• Pluggable services: All services in LocalStack are easily pluggable and replaceable due to the fact that they are using isolated processes for each service. So this means you can have parts of your app communicating with AWS, and some of them can use mocks provided by LocalStack.

Installing LocalStack on your machine

You can either install LocalStack using pip or using Docker. The installation docs provided by them are enough to help you regardless of the requirements or the OS you’re using.

In my project, I decided to use Docker, so I modified a bit the docker-compose file that they provided and I added the services required by my project(DynamoDB, S3, and SSM):

version: '3.7'

    network_mode: bridge
    image: localstack/localstack:latest
    container_name: localstack
     - SERVICES=s3:4572,ssm:4583,dynamodb:4569
     - DATA_DIR=/tmp/localstack/data
     - "4563-4599:4563-4599"
     - "9999:8080"
      - localstack-data:/tmp/localstack

    name: localstack-data

Once you save this as “docker-compose.yaml”, just open a terminal in the same folder and run: docker-compose -d

Congratulations! In a few seconds, the Docker image should be downloaded and LocalStack will be up and running on your machine.

Integration with .NET Core

I’ll give you 3 examples of how I used this in my project, with the services that I mentioned above: DynamoDB, S3, and SSM.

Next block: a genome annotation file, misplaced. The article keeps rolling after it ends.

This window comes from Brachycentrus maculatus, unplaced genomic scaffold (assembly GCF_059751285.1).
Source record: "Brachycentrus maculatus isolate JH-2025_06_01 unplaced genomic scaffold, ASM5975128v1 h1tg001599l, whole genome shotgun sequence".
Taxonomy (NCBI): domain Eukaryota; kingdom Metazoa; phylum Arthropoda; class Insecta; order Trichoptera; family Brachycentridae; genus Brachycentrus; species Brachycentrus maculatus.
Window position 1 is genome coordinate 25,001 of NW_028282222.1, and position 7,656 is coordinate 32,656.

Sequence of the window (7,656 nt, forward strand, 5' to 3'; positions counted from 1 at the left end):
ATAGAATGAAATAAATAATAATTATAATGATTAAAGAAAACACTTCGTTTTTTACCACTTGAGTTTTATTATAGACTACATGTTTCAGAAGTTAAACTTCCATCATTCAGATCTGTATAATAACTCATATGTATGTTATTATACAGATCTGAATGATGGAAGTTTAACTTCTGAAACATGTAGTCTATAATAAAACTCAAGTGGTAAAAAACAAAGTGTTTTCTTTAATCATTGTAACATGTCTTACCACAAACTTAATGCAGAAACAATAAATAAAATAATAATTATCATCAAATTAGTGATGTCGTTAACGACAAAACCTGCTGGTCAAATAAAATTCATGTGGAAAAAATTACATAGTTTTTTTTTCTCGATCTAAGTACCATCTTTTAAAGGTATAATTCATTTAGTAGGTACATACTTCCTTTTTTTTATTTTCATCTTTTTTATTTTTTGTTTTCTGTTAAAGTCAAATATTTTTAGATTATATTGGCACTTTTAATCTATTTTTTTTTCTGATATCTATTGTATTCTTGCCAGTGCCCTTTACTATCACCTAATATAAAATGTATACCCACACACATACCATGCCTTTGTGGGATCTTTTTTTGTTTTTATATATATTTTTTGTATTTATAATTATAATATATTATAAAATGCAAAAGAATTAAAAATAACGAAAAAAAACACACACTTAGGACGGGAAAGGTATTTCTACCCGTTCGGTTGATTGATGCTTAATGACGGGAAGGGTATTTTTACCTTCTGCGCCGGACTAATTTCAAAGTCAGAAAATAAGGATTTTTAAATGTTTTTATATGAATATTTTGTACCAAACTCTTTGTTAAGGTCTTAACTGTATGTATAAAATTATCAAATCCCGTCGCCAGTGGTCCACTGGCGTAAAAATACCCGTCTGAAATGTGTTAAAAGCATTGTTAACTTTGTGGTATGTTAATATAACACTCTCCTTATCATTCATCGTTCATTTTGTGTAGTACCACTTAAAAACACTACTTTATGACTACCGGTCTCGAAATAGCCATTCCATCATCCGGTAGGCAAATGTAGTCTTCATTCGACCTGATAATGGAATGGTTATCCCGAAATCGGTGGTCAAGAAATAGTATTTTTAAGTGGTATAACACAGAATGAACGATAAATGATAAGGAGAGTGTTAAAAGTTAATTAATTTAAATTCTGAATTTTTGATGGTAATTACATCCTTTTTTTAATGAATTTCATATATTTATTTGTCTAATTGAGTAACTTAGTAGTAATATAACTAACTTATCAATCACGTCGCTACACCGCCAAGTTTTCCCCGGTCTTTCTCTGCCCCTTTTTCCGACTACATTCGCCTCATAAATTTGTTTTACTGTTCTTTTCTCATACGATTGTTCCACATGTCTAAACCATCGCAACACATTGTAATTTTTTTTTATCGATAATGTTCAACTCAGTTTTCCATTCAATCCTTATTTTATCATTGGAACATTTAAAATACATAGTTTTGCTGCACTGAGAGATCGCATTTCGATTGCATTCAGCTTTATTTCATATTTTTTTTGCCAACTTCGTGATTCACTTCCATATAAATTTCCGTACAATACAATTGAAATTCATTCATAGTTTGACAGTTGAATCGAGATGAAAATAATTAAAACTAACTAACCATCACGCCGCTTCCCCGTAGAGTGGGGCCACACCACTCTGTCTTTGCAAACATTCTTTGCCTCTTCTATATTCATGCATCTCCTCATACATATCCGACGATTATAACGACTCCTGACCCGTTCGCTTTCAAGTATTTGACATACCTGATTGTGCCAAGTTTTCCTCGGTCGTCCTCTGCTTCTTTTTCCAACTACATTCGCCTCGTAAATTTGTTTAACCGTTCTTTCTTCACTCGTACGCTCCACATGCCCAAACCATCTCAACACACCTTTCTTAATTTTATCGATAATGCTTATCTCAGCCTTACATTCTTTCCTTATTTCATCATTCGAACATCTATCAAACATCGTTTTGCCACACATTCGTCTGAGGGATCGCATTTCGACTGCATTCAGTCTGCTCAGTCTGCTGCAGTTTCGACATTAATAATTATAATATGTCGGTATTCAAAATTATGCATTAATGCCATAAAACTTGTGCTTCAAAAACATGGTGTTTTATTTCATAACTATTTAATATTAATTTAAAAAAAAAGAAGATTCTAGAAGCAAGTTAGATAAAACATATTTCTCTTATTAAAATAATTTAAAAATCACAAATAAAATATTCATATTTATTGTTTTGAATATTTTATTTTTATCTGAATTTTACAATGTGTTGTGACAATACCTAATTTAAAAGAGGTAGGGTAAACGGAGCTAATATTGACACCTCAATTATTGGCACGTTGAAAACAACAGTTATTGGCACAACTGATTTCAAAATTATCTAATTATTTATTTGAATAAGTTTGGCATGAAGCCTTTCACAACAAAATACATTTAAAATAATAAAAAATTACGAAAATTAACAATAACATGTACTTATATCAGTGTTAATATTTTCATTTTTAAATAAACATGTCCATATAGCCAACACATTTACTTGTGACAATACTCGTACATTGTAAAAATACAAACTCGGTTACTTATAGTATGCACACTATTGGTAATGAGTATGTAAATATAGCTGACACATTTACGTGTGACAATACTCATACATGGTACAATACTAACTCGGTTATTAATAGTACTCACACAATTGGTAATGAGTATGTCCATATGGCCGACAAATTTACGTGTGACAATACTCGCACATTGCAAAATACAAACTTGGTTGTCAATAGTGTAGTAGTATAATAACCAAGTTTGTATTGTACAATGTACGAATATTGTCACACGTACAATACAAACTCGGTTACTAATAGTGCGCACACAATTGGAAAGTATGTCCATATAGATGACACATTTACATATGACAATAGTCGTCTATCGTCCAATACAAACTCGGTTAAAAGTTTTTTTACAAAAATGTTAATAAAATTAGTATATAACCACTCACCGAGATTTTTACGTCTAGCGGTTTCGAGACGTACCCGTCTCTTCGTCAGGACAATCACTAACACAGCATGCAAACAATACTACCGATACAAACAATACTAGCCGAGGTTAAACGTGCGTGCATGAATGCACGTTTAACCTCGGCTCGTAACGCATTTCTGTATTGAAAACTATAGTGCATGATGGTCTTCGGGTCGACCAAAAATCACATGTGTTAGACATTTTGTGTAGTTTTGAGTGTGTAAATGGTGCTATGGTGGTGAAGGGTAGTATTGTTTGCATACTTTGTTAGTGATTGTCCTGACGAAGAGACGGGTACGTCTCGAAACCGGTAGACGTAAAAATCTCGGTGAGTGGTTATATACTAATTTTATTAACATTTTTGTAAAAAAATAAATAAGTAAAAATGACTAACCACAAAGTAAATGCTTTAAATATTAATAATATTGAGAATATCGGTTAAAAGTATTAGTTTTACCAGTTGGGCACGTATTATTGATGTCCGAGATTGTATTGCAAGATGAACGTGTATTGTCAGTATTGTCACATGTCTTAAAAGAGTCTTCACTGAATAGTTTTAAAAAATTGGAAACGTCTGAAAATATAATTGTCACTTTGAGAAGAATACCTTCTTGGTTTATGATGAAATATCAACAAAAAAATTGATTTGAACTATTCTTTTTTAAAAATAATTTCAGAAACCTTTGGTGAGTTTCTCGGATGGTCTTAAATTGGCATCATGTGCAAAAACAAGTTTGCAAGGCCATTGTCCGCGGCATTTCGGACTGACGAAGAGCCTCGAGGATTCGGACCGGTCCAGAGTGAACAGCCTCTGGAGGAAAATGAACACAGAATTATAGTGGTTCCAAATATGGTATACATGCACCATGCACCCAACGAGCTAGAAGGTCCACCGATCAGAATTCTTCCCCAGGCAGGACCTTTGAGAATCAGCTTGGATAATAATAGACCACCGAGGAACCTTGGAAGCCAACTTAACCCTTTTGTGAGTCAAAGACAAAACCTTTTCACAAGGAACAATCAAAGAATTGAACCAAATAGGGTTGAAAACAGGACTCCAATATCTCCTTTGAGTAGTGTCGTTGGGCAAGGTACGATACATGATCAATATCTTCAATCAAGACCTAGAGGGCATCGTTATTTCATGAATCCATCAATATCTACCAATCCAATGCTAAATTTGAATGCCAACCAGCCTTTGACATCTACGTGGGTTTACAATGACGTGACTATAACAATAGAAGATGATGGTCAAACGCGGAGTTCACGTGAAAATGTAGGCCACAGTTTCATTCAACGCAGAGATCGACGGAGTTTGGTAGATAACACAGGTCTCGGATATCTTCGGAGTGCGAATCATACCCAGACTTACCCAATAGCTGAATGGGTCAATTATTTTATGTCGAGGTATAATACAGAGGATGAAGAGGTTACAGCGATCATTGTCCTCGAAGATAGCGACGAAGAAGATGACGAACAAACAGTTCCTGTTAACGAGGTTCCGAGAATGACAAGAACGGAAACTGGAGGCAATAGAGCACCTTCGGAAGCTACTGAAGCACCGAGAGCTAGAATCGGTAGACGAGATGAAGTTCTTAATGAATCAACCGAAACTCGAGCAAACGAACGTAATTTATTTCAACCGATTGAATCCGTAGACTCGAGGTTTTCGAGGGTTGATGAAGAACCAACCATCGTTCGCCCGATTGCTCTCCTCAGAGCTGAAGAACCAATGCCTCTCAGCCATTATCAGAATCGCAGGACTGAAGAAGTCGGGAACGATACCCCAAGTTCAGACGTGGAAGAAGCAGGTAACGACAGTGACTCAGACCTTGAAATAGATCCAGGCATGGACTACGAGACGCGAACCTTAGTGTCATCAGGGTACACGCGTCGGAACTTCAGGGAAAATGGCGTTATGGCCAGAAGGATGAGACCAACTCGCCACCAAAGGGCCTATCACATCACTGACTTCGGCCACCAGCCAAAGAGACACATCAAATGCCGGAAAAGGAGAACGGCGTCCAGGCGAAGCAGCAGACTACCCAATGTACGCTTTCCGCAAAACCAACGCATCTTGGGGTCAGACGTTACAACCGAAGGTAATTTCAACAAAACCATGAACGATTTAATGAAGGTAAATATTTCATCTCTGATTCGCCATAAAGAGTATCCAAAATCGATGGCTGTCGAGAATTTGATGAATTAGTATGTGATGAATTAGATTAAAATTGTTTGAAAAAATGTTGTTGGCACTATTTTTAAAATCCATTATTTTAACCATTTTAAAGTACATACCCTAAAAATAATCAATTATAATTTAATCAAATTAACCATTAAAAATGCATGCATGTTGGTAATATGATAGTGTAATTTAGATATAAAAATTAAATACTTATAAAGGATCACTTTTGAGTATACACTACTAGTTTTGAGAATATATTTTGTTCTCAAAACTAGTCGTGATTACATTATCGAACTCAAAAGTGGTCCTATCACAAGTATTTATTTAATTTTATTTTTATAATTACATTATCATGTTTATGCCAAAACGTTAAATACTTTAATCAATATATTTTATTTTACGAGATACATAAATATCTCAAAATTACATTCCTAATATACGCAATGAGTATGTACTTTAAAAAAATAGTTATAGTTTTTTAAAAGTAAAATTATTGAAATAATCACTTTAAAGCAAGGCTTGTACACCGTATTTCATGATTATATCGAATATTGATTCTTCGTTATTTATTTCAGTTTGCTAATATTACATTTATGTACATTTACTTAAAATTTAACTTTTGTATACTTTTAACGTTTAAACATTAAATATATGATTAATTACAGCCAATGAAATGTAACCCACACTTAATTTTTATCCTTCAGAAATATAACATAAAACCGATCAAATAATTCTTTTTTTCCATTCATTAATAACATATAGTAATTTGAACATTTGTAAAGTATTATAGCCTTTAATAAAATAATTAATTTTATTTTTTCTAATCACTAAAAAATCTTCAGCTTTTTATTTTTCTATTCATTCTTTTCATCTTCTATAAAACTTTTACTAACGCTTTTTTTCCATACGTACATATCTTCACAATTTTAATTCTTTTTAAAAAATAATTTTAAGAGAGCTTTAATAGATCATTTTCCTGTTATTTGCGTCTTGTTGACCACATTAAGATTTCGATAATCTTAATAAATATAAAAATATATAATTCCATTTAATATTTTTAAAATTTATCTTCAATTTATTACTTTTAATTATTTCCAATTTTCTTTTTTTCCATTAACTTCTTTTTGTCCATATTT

In .NET Core projects, the easiest way to use DynamoDb is to install the AWSSDK.DynamoDBv2 Nuget package, and add this line to your Startup.cs file: services.AddAWSService<IAmazonDynamoDB>();

Based on the configuration provided, the DynamoDb client would know which region and credentials to use. In order to use the LocalStack service for DynamoDb, we’re going to use the same library, but we’re going to manually specify the configuration so it will use the DynamoDb endpoint from LocalStack:

if (_environment.IsDevelopment())
    services.AddSingleton<IAmazonDynamoDB>(sp =>
        var clientConfig = new AmazonDynamoDBConfig
            ServiceURL = "http://localhost:4569",
            UseHttp = true
        return new AmazonDynamoDBClient(new BasicAWSCredentials("abc", "def"), clientConfig);
    Console.WriteLine("Added LocalStack DynamoDb");

As you can see, we’re using the same Nuget package to connect to LocalStack on Development. For other environments, we use the real service.

If you’re having issues, make sure you also set the “UseHttp” property to true, and if you’re running on Windows, then instead of “localhost” you should be using “host.docker.internal”.





If we also have S3 in our project, the process is basically the same. We need the AWSSDK.S3 Nuget package, and depending on the environment, we’ll decide which service to use, the real one or LocalStack.

if (_environment.IsDevelopment())